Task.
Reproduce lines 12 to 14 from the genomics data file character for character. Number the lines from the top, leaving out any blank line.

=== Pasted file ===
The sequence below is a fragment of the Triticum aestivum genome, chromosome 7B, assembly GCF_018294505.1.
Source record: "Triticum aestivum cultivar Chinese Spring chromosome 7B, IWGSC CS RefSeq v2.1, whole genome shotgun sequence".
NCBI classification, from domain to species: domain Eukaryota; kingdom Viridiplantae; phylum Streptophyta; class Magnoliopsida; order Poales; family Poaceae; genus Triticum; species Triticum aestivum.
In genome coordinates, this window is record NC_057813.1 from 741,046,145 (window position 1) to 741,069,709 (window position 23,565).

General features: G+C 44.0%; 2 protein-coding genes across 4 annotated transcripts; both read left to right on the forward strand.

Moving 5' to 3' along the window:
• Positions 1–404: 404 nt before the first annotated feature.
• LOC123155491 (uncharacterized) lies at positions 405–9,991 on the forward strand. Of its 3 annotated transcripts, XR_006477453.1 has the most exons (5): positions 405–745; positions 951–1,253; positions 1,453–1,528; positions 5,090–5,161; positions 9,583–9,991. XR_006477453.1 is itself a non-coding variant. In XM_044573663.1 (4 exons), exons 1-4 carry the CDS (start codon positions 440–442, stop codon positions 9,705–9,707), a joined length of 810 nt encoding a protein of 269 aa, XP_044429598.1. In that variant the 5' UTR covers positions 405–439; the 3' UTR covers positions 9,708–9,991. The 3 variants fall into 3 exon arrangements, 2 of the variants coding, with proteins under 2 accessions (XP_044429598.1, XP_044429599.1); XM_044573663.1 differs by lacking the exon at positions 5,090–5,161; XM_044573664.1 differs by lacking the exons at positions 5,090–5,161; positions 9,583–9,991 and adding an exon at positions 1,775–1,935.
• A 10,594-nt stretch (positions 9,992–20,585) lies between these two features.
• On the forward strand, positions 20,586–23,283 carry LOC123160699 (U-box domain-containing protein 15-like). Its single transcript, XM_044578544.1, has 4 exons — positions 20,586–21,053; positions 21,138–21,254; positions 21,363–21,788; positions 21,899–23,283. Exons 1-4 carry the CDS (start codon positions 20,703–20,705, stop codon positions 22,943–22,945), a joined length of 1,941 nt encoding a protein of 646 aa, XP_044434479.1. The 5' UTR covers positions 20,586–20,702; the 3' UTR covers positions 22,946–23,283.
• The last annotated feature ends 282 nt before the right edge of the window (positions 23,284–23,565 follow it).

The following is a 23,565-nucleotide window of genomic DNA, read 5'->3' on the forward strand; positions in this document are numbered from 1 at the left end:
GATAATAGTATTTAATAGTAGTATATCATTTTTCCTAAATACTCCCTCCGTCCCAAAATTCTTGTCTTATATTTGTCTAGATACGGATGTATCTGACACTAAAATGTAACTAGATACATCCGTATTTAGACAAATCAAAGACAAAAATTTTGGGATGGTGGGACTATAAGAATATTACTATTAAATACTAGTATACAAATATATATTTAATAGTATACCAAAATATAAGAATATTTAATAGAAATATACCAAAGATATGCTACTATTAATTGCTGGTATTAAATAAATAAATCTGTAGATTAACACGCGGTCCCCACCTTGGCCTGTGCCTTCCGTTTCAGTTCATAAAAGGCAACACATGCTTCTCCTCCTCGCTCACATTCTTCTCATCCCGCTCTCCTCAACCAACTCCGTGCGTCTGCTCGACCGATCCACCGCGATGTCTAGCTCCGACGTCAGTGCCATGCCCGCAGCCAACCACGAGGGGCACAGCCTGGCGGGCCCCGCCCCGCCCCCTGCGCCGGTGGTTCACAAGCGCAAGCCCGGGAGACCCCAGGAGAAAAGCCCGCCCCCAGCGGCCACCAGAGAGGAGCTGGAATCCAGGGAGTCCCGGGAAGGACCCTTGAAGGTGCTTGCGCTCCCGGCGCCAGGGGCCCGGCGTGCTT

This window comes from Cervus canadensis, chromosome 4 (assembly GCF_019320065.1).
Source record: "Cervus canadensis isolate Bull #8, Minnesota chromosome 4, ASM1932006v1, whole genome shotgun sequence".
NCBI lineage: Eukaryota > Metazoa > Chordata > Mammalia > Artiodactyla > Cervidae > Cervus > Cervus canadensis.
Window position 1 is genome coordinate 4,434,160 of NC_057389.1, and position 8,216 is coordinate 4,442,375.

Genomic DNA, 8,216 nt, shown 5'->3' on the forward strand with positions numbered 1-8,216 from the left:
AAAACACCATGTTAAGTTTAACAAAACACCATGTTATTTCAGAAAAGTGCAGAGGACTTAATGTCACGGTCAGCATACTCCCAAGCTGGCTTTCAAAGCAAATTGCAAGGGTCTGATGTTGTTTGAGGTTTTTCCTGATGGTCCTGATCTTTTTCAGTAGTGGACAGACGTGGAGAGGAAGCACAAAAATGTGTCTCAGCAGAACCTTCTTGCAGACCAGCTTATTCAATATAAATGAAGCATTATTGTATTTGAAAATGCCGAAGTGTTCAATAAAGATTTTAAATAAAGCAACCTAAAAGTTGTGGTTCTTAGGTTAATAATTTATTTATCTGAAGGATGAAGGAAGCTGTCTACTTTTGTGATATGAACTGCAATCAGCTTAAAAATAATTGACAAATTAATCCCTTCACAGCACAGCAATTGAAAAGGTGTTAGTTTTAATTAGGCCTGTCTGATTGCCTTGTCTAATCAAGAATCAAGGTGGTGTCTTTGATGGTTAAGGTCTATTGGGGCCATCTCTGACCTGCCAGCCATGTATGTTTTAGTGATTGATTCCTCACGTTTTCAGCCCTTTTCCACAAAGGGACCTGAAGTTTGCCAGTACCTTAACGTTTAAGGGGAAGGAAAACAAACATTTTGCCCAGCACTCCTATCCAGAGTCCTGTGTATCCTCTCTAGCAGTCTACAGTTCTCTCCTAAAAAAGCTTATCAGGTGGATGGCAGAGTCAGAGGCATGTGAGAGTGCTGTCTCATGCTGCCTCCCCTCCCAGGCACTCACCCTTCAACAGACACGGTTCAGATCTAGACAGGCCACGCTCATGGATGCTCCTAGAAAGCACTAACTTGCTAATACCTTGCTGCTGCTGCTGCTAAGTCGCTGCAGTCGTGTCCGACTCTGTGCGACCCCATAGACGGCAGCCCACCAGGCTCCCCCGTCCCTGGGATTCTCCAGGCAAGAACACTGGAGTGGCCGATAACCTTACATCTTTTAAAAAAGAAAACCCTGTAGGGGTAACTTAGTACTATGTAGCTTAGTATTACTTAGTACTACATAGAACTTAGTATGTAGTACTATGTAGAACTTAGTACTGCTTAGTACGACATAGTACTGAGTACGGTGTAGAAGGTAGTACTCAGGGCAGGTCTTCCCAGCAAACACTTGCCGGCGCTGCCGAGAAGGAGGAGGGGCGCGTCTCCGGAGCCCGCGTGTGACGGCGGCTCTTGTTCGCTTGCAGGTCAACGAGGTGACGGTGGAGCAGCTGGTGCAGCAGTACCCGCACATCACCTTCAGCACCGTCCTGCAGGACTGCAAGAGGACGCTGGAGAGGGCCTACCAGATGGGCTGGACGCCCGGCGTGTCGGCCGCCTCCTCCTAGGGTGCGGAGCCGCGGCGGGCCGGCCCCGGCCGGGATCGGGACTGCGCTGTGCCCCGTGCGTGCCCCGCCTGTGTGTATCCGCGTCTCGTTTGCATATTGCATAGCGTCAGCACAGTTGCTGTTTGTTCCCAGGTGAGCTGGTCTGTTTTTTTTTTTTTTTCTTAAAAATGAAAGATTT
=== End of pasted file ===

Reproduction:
The following is a 23,565-nucleotide window of genomic DNA, read 5'->3' on the forward strand; positions in this document are numbered from 1 at the left end:
GATAATAGTATTTAATAGTAGTATATCATTTTTCCTAAATACTCCCTCCGTCCCAAAATTCTTGTCTTATATTTGTCTAGATACGGATGTATCTGACACTAAAATGTAACTAGATACATCCGTATTTAGACAAATCAAAGACAAAAATTTTGGGATGGTGGGACTATAAGAATATTACTATTAAATACTAGTATACAAATATATATTTAATAGTATACCAAAATATAAGAATATTTAATAGAAATATACCAAAGATATGCTACTATTAATTGCTGGTATTAAATAAATAAATCTGTAGATTAACACGCGGTCCCCACCTTGGCCTGTGCCTTCCGTTTCAGTTCATAAAAGGCAACACATGCTTCTCCTCCTCGCTCACATTCTTCTCATCCCGCTCTCCTCAACCAACTCCGTGCGTCTGCTCGACCGATCCACCGCGATGTCTAGCTCCGACGTCAGTGCCATGCCCGCAGCCAACCACGAGGGGCACAGCCTGGCGGGCCCCGCCCCGCCCCCTGCGCCGGTGGTTCACAAGCGCAAGCCCGGGAGACCCCAGGAGAAAAGCCCGCCCCCAGCGGCCACCAGAGAGGAGCTGGAATCCAGGGAGTCCCGGGAAGGACCCTTGAAGGTGCTTGCGCTCCCGGCGCCAGGGGCCCGGCGTGCTT

This window comes from Cervus canadensis, chromosome 4 (assembly GCF_019320065.1).